There are three types of children parents and teachers should worry about – They are students like Zoe, Mia and Daniel.
We should worry about academically-talented students like
Zoe, who everybody thinks is doing a wonderful job in school. Zoe’s parents worry about her because she isn’t being challenged, has no creative outlets and complains of boredom.
We should worry about students like Mia, who is subjected to damning terms like “just average.” She is no less bright than Zoe and has a head full of ideas and images. But because she has an average IQ and average reading and
math skills, everybody thinks Mia is doing the best she can. Except her parents. They know that her strengths and interests lie far outside of the core four subjects taught in school.
And of course we worry about students like Daniel struggling with school-defined learning difficulties. Daniel may struggle with everything that is taught on a standardized test but he has no problem learning game strategies, the names of hundreds of birds and how to build most everything from block towers to the new garden shed in his backyard. He has great social skills, incredible curiosity and is a creative problem
solver. He may go far in life if we can just look past his academic struggles.
Just because Zoe does “well” in school doesn’t mean that her education is developing a full range of life enhancing capabilities. Just because Mia has an IQ and grades in the average range doesn’t mean that she’s not bursting with talents and interests and curiosity about this world. Just because Daniel struggles to learn and score doesn’t mean he
is out in the field pursuing his interests in all things that crawl and fly. “Is their current education expanding their ability to reason, make informed decisions, and, perhaps life’s biggest challenge, deal with relationships?”
I wouldn’t be worried about these students if we had bigger goals for education. Zoe may be excelling academically but there is more to life than fractions, sentence structure, war stories and sub-cellular structures. Her parents would like Zoe to develop her creative side, refine her perceptual skills and push her imagination. While Zoe’s parents can promote this side of her with extracurricular activities why aren’t schools providing these opportunities to all students, including ones without the financial means or time?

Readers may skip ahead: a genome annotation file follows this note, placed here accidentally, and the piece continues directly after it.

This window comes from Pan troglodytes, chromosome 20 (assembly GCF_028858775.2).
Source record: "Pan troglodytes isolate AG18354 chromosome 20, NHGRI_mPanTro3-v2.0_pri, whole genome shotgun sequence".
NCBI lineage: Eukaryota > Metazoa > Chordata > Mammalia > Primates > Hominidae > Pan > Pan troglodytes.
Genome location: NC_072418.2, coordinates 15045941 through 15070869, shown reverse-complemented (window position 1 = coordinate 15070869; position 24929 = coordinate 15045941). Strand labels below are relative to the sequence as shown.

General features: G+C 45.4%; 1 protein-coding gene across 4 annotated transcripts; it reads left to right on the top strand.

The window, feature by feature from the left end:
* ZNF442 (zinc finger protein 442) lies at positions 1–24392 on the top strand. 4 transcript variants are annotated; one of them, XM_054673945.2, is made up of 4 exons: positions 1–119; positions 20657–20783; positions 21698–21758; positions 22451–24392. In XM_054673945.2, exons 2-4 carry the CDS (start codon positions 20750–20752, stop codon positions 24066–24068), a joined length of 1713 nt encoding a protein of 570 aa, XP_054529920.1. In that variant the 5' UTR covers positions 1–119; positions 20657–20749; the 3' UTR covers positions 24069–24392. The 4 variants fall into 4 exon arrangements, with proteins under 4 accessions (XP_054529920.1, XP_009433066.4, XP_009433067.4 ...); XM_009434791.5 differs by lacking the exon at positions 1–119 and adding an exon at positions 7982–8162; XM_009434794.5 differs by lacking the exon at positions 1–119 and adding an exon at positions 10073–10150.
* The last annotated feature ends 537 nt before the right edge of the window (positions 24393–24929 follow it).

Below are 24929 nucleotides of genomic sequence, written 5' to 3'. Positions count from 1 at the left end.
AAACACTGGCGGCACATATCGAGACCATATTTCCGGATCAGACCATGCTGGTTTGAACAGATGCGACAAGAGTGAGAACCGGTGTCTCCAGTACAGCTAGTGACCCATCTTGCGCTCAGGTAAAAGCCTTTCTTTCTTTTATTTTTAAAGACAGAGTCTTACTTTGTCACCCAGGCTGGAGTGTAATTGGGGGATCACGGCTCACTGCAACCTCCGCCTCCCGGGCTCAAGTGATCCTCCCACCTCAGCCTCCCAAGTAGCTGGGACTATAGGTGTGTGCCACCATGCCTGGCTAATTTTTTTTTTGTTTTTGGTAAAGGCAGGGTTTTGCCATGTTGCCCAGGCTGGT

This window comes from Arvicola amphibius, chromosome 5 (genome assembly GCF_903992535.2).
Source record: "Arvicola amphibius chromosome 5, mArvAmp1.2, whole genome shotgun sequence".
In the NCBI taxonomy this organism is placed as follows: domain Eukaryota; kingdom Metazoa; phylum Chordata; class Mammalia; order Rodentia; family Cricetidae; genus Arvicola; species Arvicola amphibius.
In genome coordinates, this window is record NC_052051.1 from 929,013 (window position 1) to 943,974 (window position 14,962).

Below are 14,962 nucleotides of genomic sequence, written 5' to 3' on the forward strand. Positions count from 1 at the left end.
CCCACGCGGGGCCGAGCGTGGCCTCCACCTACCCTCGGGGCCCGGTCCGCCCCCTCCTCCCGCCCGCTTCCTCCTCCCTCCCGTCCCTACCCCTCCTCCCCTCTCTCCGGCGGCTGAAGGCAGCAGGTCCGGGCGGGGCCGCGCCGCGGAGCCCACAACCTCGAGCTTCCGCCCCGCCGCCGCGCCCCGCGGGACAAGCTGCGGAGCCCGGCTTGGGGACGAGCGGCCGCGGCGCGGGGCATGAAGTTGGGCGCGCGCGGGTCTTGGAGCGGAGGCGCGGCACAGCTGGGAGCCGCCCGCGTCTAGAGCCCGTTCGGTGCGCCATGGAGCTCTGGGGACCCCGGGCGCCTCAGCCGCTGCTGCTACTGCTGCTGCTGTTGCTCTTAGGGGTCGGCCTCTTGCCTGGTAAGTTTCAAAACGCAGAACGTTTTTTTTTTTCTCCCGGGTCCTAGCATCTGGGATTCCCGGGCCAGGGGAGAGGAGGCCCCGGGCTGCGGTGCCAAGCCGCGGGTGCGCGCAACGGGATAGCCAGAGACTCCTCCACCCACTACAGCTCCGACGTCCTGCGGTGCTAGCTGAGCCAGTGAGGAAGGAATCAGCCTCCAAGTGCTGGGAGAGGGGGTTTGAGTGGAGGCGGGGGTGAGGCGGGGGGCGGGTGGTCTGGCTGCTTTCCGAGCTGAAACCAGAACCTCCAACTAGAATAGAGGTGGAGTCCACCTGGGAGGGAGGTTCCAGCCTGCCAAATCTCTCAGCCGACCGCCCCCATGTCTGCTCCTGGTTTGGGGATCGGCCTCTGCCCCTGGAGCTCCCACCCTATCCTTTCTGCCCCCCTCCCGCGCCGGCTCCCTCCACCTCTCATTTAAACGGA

Middling Mia’s parents look at their daughter and see anything but average. They see a child with deep insight into herself and with empathy towards others. They see a child who cares about the world she lives in, a child with an excellent capacity to help. They see too many of her classmates crippled by emotional turmoil, relationship issues and who lack a basic understanding of themselves. They see these forces spill over into the classroom, forcing teachers to focus on behavior as much as learning. Why aren’t social and emotional learning central to the curriculum? What is the school doing to reduce the stress and anxiety that cripples far too many students and robs them of the emotional and cognitive vitality essential to learning?
If you ask Daniel’s parents about his learning disability, they will tell you, like his ADHD, that it is largely created by the way we teach children. Daniel exerts endless attention to the natural world as he spends all his free time out in the woods and stream behind his house. He may struggle to memorize
multiplication facts, but has learned the names and habits of dozens of birds. In school he may appear bored and unfocused, but at home he is one motivated, engaged kid. The phrase “Square peg in a round hole” is often heard in schools to describe not just kids like Daniel, but whole categories of students. Kids are coming to school with many different sizes and shapes of peg while the round hole is getting awfully small. The content grows increasingly narrow and abstract just as the personal and social needs grow more diverse.
Maybe we need an educational system that emphasizes perceptual skills and creativity as much as fractions. Or one that delivers instruction in rich and diverse ways. Or one that understands that children will succeed based on social and emotional skills as much as algebra. Kids have such great capabilities to learn and needs to fulfill. Why can’t we develop an educational system that moves in this direction?